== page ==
Rejecting President Bush’s appeal to wait until September before attempting to legislate changes to the war, two senior Republican senators announced Friday they have drafted legislation that would require the White House by mid-October to define a new strategy for narrowing the scope of the US mission and reducing the American military presence in Iraq.
The proposal of Sen. Richard Lugar (R-IN) and Sen. John Warner (R-VA) states that "American military and diplomatic strategy in Iraq must adjust to the reality that sectarian factionalism is not likely to abate anytime soon and probably cannot be controlled from the top."
Sen. Lugar introduced the Warner-Lugar amendment to Defense Authorization Act on the floor of the Senate Friday, arguing that with little hope for political progress by the Iraqi government in any reasonable frame of time, “continuing with the surge delays policy changes that have a far better chance of protecting our vital interests in the region over a sustained period.”
The Senators do not anticipate any dramatically positive Iraqi political developments anytime soon, and don't want American troops in the middle of a confusing sectarian battle indefinitely. "Given continuing high levels of violence in Iraq and few manifestations of political compromise among Iraq's factions, the optimal outcome in Iraq of a unified, pluralist, democratic government that is able to police itself, protect its borders, and achieve economic development is not likely to be achieved in the near future," the Warner-Lugar proposal said.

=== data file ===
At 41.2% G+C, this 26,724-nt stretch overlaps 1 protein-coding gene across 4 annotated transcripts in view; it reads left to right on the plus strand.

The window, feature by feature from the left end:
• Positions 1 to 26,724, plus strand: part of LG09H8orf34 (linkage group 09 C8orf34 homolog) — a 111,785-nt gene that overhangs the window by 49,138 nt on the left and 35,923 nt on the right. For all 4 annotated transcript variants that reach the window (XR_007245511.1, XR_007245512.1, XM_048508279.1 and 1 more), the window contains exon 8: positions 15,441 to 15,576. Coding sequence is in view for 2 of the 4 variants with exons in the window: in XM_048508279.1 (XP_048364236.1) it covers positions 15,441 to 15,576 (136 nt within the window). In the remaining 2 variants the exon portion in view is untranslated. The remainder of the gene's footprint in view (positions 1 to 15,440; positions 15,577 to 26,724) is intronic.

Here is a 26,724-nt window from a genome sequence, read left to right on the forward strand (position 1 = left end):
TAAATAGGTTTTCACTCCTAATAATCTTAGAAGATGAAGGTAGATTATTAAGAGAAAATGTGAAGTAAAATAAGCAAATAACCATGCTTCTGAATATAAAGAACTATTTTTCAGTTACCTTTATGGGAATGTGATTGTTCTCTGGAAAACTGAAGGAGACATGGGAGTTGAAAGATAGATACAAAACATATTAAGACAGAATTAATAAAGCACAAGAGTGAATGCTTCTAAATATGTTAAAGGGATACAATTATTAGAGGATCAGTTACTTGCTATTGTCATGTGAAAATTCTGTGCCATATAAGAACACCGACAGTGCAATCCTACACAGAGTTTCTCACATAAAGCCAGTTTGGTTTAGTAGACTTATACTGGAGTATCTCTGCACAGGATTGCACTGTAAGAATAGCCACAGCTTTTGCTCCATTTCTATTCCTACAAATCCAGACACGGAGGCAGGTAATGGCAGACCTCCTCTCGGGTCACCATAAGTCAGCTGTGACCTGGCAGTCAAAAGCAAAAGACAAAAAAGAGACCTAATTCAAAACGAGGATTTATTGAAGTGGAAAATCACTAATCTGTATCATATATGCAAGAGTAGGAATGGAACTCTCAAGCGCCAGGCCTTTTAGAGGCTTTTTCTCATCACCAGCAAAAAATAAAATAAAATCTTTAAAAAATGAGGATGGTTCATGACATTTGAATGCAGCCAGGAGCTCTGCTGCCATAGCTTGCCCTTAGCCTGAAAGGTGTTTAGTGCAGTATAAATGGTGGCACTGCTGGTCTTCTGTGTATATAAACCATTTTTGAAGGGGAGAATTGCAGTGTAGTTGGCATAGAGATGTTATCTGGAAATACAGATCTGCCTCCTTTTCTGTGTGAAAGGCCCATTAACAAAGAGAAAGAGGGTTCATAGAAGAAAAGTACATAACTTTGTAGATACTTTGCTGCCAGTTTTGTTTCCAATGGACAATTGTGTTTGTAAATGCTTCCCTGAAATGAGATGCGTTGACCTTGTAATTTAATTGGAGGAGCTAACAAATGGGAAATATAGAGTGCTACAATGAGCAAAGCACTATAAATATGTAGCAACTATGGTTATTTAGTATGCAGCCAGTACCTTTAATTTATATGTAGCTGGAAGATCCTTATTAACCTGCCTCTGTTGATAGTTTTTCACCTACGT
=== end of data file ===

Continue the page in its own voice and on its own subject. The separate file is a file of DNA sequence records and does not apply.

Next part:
Therefore, Warner and Lugar want Bush to draft a plan for U.S. troops that would keep them from "policing the civil strife or sectarian violence in Iraq" and focus instead on securing Iraq's borders, targeting terrorists, and defending core U.S. assets.
Lugar and Warner represent the elder statesmen of the GOP. The expertise and position of leadership earned through Warner’s longtime chairmanship of the Armed Services committee in the days of Republican dominance, and Lugar’s role as ranking member of the Foreign Relations Committee, adds great weight to their criticism of the President’s policy.
Their amendment also seeks to require Bush renew the 2002 war authorization, which many members argue was specifically limited to the military force needed to overthrow Saddam Hussein and seek out WMDs.
If passed, the proposal would require Bush to present his new strategy to Congress by October 16, and be ready for implementation by the end of the year.